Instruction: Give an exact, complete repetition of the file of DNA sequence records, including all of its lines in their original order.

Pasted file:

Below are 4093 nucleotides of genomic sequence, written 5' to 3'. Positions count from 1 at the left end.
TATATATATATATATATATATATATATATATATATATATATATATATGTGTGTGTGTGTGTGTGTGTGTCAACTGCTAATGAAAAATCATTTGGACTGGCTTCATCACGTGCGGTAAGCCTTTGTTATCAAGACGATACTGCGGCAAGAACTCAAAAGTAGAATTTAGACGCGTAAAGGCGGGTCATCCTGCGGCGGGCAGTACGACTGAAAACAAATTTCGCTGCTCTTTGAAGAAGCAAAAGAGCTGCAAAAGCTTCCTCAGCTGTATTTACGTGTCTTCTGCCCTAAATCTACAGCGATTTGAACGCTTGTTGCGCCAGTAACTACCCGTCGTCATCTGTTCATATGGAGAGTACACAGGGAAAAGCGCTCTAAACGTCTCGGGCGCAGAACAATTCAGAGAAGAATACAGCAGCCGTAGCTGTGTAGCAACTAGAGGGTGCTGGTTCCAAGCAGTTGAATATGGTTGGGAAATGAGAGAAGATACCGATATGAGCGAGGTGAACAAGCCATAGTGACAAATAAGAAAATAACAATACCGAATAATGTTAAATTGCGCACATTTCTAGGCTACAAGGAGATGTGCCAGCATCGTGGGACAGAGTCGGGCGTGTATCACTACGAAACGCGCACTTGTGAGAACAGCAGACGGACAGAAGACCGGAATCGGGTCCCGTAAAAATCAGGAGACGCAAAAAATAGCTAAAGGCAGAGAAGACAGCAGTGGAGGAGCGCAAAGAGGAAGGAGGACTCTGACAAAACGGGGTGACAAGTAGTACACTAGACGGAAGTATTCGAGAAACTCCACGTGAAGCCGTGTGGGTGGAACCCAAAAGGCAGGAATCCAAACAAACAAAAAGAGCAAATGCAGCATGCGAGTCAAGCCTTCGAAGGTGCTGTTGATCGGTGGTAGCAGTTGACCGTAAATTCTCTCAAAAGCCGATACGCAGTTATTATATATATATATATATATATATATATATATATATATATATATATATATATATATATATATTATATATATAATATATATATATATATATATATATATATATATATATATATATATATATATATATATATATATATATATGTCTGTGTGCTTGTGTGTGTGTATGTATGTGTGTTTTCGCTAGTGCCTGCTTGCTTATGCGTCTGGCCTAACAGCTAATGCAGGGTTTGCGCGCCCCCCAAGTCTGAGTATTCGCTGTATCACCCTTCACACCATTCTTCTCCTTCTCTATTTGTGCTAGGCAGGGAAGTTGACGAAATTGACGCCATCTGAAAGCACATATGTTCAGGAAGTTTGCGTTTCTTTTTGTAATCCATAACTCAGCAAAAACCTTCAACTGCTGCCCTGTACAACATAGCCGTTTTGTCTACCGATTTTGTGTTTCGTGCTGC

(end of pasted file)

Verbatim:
Below are 4093 nucleotides of genomic sequence, written 5' to 3'. Positions count from 1 at the left end.
TATATATATATATATATATATATATATATATATATATATATATATATGTGTGTGTGTGTGTGTGTGTGTCAACTGCTAATGAAAAATCATTTGGACTGGCTTCATCACGTGCGGTAAGCCTTTGTTATCAAGACGATACTGCGGCAAGAACTCAAAAGTAGAATTTAGACGCGTAAAGGCGGGTCATCCTGCGGCGGGCAGTACGACTGAAAACAAATTTCGCTGCTCTTTGAAGAAGCAAAAGAGCTGCAAAAGCTTCCTCAGCTGTATTTACGTGTCTTCTGCCCTAAATCTACAGCGATTTGAACGCTTGTTGCGCCAGTAACTACCCGTCGTCATCTGTTCATATGGAGAGTACACAGGGAAAAGCGCTCTAAACGTCTCGGGCGCAGAACAATTCAGAGAAGAATACAGCAGCCGTAGCTGTGTAGCAACTAGAGGGTGCTGGTTCCAAGCAGTTGAATATGGTTGGGAAATGAGAGAAGATACCGATATGAGCGAGGTGAACAAGCCATAGTGACAAATAAGAAAATAACAATACCGAATAATGTTAAATTGCGCACATTTCTAGGCTACAAGGAGATGTGCCAGCATCGTGGGACAGAGTCGGGCGTGTATCACTACGAAACGCGCACTTGTGAGAACAGCAGACGGACAGAAGACCGGAATCGGGTCCCGTAAAAATCAGGAGACGCAAAAAATAGCTAAAGGCAGAGAAGACAGCAGTGGAGGAGCGCAAAGAGGAAGGAGGACTCTGACAAAACGGGGTGACAAGTAGTACACTAGACGGAAGTATTCGAGAAACTCCACGTGAAGCCGTGTGGGTGGAACCCAAAAGGCAGGAATCCAAACAAACAAAAAGAGCAAATGCAGCATGCGAGTCAAGCCTTCGAAGGTGCTGTTGATCGGTGGTAGCAGTTGACCGTAAATTCTCTCAAAAGCCGATACGCAGTTATTATATATATATATATATATATATATATATATATATATATATATATATATATATATATATATTATATATATAATATATATATATATATATATATATATATATATATATATATATATATATATATATATATATATATATATGTCTGTGTGCTTGTGTGTGTGTATGTATGTGTGTTTTCGCTAGTGCCTGCTTGCTTATGCGTCTGGCCTAACAGCTAATGCAGGGTTTGCGCGCCCCCCAAGTCTGAGTATTCGCTGTATCACCCTTCACACCATTCTTCTCCTTCTCTATTTGTGCTAGGCAGGGAAGTTGACGAAATTGACGCCATCTGAAAGCACATATGTTCAGGAAGTTTGCGTTTCTTTTTGTAATCCATAACTCAGCAAAAACCTTCAACTGCTGCCCTGTACAACATAGCCGTTTTGTCTACCGATTTTGTGTTTCGTGCTGC